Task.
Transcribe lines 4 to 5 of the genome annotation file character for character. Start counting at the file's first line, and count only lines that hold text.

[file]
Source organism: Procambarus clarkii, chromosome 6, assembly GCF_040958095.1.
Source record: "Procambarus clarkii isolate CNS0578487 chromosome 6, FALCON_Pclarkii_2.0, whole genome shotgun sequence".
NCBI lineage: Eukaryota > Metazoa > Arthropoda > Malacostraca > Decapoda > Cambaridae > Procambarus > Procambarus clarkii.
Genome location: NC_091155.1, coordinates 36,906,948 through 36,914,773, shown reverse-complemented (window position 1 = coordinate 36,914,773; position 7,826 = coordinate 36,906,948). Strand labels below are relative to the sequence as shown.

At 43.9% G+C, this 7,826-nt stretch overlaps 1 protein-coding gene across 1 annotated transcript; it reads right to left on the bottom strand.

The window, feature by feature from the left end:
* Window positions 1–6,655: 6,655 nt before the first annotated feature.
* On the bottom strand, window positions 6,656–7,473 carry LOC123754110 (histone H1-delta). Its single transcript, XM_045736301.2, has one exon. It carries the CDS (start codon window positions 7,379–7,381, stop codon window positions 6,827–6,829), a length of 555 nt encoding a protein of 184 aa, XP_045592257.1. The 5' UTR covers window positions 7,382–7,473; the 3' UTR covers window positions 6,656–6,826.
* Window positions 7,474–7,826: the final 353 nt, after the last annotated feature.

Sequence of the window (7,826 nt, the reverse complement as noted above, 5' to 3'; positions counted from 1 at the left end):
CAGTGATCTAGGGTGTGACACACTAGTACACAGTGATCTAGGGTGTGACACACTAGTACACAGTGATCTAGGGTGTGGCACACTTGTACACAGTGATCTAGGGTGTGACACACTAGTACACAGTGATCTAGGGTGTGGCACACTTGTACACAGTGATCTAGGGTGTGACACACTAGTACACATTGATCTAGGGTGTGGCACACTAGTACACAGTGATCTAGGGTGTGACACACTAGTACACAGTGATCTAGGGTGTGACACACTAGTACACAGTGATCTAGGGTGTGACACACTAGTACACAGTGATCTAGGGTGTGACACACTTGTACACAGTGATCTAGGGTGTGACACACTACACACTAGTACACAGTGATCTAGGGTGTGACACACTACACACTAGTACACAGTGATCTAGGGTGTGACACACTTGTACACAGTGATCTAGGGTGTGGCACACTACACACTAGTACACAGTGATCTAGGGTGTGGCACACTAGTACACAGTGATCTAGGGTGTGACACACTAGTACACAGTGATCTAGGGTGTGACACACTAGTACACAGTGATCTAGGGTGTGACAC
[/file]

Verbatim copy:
Genome location: NC_091155.1, coordinates 36,906,948 through 36,914,773, shown reverse-complemented (window position 1 = coordinate 36,914,773; position 7,826 = coordinate 36,906,948). Strand labels below are relative to the sequence as shown.

At 43.9% G+C, this 7,826-nt stretch overlaps 1 protein-coding gene across 1 annotated transcript; it reads right to left on the bottom strand.